Succeeding the close of fighting in Poland, which was accelerated by the occupation of the eastern part of the country by Union of Soviet Socialist Republics ground forces as agreed to in the Molotov-Ribbentrop Pact, Wilhelm von List and his army remained posted as occupying forces on Polish territory. Wilhelm von List was promoted to Generalfeldmarshall on the close of the campaign. In early 1941, German military personnel were being steadily assembled on the Eastern frontier of the Nazi Germany, in preparedness for Operation Barbarossa, the German invasion of the Union of Soviet Socialist Republics. OKW considered that before Barbarossa could be set in motion it would be essential to eliminate the possibility of interference from Greece by militarily conquering this country, in an operation codenamed Operation Marita. Wilhelm von List was assigned to negotiate with the Bulgarian General Staff, and a clandestine agreement was signed providing the free passage of German military personnel through Bulgarian territory. On the night of 28-29 February 1941, German military personnel including Wilhelm von List, who now commanded the 12. Armee assumed positions in Bulgaria, which the next day joined the Tripartite Pact.
The invasion of Greece, and of Yugoslavia, started on 6 April 1941. Wilhelm von List's 12. Armee comprised of four armored divisions and 11 motorized infantry divisions, and totally outclassed the defending forces. Belgrade, capital of Yugoslavia, was occupied by German ground forces on 13 April, and Athens, capital of Greece on 27 April. The Balkan interlude ended with the withdrawal of British forces on 28 April.
During July 1942, Wilhelm von List took command of Heeresgruppe A (Army Group A), a recently formed, from Heeresgruppe Süd during the Germans' summer offensive named Case Blue. Wilhelm von List orders were to take Rostov and then advance into the Caucasus as far as Baku, capital of Azerbaijan, to capture the oil-rich area. German ground forces made good progress for two months, advancing almost to Grozny, about 650 km from Rostov.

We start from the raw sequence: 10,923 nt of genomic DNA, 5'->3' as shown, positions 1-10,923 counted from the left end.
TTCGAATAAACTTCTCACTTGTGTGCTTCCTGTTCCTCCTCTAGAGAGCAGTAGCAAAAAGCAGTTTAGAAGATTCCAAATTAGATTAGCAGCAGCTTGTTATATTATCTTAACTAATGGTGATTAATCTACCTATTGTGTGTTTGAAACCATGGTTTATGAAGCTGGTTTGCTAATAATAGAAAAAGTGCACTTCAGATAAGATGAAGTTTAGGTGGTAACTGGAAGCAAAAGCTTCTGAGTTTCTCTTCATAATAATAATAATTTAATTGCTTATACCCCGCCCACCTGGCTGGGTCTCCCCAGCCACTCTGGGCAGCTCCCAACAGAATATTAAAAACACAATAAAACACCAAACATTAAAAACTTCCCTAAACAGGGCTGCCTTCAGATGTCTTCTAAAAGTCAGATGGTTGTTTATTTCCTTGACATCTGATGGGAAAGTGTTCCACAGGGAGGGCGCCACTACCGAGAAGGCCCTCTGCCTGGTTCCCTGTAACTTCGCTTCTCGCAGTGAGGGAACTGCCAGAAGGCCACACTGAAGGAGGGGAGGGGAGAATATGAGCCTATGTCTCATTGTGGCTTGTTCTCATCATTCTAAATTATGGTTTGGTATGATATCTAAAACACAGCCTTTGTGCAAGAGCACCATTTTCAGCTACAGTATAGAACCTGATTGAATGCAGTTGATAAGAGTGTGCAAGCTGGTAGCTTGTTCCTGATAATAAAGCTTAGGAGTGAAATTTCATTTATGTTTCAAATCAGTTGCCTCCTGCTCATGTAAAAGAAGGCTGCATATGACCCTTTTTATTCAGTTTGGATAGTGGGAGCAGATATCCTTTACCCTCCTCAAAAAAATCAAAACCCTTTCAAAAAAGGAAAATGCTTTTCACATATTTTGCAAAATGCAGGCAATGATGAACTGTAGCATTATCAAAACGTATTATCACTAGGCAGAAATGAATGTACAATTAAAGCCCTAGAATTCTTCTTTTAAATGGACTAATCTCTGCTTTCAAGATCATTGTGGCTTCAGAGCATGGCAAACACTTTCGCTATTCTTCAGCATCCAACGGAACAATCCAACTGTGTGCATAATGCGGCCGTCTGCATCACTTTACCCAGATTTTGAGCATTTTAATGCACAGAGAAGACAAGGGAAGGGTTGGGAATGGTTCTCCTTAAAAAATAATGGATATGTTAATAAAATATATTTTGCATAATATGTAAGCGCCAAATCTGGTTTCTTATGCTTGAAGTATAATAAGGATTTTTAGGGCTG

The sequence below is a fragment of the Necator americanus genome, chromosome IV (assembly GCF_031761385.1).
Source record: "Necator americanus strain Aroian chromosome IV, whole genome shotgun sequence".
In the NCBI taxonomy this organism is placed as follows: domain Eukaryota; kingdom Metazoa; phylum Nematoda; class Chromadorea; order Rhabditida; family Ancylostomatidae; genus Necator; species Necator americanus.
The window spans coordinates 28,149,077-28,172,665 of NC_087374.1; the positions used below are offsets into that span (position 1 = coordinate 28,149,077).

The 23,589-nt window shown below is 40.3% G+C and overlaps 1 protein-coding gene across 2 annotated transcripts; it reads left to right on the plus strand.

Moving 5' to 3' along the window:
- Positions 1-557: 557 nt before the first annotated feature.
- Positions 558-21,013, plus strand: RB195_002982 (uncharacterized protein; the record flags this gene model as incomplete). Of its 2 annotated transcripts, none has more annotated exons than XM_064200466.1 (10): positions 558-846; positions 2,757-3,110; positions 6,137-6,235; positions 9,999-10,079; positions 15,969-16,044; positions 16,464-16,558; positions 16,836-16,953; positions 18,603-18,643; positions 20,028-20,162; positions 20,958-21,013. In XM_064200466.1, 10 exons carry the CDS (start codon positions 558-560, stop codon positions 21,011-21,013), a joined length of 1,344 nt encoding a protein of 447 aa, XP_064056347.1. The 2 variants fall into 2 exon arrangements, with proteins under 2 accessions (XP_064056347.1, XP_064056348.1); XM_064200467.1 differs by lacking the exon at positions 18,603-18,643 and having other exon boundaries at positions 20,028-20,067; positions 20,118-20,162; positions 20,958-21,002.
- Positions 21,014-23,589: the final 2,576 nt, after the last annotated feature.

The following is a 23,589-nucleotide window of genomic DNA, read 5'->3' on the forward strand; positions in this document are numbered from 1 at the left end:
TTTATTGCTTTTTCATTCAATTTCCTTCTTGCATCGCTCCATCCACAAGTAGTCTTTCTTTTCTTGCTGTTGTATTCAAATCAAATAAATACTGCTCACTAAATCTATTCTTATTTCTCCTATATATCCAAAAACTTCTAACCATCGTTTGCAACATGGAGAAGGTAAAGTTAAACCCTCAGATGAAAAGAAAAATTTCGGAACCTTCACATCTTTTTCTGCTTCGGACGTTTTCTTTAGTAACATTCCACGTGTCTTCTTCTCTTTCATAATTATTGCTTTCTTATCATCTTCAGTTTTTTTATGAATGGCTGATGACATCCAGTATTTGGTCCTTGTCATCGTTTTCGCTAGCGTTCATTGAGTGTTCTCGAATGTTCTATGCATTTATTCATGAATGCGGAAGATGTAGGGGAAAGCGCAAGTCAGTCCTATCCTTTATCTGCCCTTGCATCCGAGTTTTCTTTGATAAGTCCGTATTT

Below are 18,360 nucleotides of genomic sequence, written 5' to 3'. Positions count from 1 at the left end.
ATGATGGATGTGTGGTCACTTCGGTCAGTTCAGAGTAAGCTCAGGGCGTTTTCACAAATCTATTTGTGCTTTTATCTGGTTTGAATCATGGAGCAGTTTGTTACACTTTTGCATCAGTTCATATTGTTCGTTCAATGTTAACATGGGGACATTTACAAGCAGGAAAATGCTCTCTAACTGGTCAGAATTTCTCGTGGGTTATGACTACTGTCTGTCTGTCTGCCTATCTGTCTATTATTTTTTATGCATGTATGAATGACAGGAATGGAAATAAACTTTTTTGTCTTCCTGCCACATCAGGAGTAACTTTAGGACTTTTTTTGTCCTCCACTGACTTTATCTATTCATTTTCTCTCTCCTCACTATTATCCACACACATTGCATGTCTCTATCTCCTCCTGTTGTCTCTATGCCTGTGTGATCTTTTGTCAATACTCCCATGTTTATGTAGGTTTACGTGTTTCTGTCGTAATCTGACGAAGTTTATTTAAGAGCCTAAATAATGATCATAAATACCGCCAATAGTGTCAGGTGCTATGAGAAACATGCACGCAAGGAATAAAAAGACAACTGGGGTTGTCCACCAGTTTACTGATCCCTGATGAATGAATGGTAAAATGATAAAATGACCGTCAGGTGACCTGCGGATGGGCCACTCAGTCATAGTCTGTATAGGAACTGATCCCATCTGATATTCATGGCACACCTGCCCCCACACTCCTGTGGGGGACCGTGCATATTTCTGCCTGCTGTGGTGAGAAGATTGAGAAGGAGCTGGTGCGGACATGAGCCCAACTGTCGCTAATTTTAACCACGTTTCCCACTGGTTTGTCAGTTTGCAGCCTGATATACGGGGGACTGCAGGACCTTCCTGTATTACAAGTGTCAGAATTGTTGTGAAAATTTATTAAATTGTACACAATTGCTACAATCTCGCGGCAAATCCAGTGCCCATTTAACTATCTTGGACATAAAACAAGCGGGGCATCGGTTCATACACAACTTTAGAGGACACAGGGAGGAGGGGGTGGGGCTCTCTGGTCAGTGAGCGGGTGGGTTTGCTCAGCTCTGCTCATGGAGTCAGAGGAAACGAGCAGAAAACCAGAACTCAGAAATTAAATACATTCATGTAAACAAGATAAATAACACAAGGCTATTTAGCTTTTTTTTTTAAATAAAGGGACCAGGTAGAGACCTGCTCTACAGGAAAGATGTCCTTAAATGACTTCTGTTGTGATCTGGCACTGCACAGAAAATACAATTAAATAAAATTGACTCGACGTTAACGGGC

Nevertheless, by the end of August their advance had ground to halt, mainly due to vital shortfalls of fuel and ammunition as the army group outran its supply lines. Union of Soviet Socialist Republics resistance had also hardened substantially, and things were made tougher for the Germans by the removal in mid-August of most Luftwaffe aerial combat units to the north to support the 6. Armee drive on Stalingrad.
Adolf Hitler was enraged by the loss of momentum, and when Wilhelm von List advised moving some stalled spearhead units to some other, less advanced portion of the front to aid in destroying stubborn Union of Soviet Socialist Republics forces, Adolf Hitler sacked Wilhelm von List of command on 9 September and placed himself in charge of Heeresgruppe A (Army Group A). Wilhelm von List spent the rest of the Second World War at his home and was never brought back into service.
Wilhelm von List was apprehended by the Allied forces after the Second World War. In 1947, Wilhelm von List and 11 former subordinates were brought before a United States. military court, charged with war crimes and crimes against humanity principally the reprisal killing of hostages in retaliation for partisan activity. Wilhelm von List was convicted in this Hostages Trial. Wilhelm von List was sentenced to life in captivity in February 1948. Wilhelm von List was discharged from prison in December 1952, officially because of ill health. Nevertheless, Wilhelm von List lived for another 19 years, passing away on 17 August 1971.
For a complete list of sources